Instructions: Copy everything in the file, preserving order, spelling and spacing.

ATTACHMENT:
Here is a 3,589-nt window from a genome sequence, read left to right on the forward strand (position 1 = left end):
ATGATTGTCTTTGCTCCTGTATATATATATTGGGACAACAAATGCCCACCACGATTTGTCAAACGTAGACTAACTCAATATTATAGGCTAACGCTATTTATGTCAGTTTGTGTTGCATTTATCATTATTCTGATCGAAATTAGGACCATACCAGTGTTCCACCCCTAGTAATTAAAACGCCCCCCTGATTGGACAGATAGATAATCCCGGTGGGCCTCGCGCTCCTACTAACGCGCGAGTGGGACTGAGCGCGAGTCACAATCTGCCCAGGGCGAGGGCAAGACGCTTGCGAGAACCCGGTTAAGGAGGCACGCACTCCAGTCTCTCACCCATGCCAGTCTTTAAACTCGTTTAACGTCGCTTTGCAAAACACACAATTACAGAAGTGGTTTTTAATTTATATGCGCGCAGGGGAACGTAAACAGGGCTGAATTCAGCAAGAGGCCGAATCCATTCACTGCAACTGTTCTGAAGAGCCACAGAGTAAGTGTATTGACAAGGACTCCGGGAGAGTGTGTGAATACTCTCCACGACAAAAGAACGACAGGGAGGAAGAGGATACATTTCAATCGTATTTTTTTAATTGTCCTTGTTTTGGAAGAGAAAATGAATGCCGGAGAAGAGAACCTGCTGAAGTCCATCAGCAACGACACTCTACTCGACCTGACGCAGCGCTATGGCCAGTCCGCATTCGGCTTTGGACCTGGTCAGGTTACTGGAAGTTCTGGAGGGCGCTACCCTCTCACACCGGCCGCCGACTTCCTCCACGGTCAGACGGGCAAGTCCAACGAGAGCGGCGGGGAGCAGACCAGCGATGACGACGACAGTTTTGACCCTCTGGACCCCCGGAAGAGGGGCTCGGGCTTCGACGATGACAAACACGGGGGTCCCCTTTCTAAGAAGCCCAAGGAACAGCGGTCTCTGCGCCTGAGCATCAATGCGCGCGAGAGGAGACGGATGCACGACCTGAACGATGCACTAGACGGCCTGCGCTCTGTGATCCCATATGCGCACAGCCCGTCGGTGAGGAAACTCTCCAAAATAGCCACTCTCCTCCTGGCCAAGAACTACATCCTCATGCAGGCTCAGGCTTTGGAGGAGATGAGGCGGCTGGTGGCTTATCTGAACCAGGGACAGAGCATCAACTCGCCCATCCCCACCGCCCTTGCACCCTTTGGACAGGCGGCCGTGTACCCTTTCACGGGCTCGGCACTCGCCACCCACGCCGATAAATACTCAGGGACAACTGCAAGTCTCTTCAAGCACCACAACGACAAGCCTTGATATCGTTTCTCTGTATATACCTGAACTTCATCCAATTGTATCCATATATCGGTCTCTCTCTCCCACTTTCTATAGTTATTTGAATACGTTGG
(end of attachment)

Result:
Here is a 3,589-nt window from a genome sequence, read left to right on the forward strand (position 1 = left end):
ATGATTGTCTTTGCTCCTGTATATATATATTGGGACAACAAATGCCCACCACGATTTGTCAAACGTAGACTAACTCAATATTATAGGCTAACGCTATTTATGTCAGTTTGTGTTGCATTTATCATTATTCTGATCGAAATTAGGACCATACCAGTGTTCCACCCCTAGTAATTAAAACGCCCCCCTGATTGGACAGATAGATAATCCCGGTGGGCCTCGCGCTCCTACTAACGCGCGAGTGGGACTGAGCGCGAGTCACAATCTGCCCAGGGCGAGGGCAAGACGCTTGCGAGAACCCGGTTAAGGAGGCACGCACTCCAGTCTCTCACCCATGCCAGTCTTTAAACTCGTTTAACGTCGCTTTGCAAAACACACAATTACAGAAGTGGTTTTTAATTTATATGCGCGCAGGGGAACGTAAACAGGGCTGAATTCAGCAAGAGGCCGAATCCATTCACTGCAACTGTTCTGAAGAGCCACAGAGTAAGTGTATTGACAAGGACTCCGGGAGAGTGTGTGAATACTCTCCACGACAAAAGAACGACAGGGAGGAAGAGGATACATTTCAATCGTATTTTTTTAATTGTCCTTGTTTTGGAAGAGAAAATGAATGCCGGAGAAGAGAACCTGCTGAAGTCCATCAGCAACGACACTCTACTCGACCTGACGCAGCGCTATGGCCAGTCCGCATTCGGCTTTGGACCTGGTCAGGTTACTGGAAGTTCTGGAGGGCGCTACCCTCTCACACCGGCCGCCGACTTCCTCCACGGTCAGACGGGCAAGTCCAACGAGAGCGGCGGGGAGCAGACCAGCGATGACGACGACAGTTTTGACCCTCTGGACCCCCGGAAGAGGGGCTCGGGCTTCGACGATGACAAACACGGGGGTCCCCTTTCTAAGAAGCCCAAGGAACAGCGGTCTCTGCGCCTGAGCATCAATGCGCGCGAGAGGAGACGGATGCACGACCTGAACGATGCACTAGACGGCCTGCGCTCTGTGATCCCATATGCGCACAGCCCGTCGGTGAGGAAACTCTCCAAAATAGCCACTCTCCTCCTGGCCAAGAACTACATCCTCATGCAGGCTCAGGCTTTGGAGGAGATGAGGCGGCTGGTGGCTTATCTGAACCAGGGACAGAGCATCAACTCGCCCATCCCCACCGCCCTTGCACCCTTTGGACAGGCGGCCGTGTACCCTTTCACGGGCTCGGCACTCGCCACCCACGCCGATAAATACTCAGGGACAACTGCAAGTCTCTTCAAGCACCACAACGACAAGCCTTGATATCGTTTCTCTGTATATACCTGAACTTCATCCAATTGTATCCATATATCGGTCTCTCTCTCCCACTTTCTATAGTTATTTGAATACGTTGG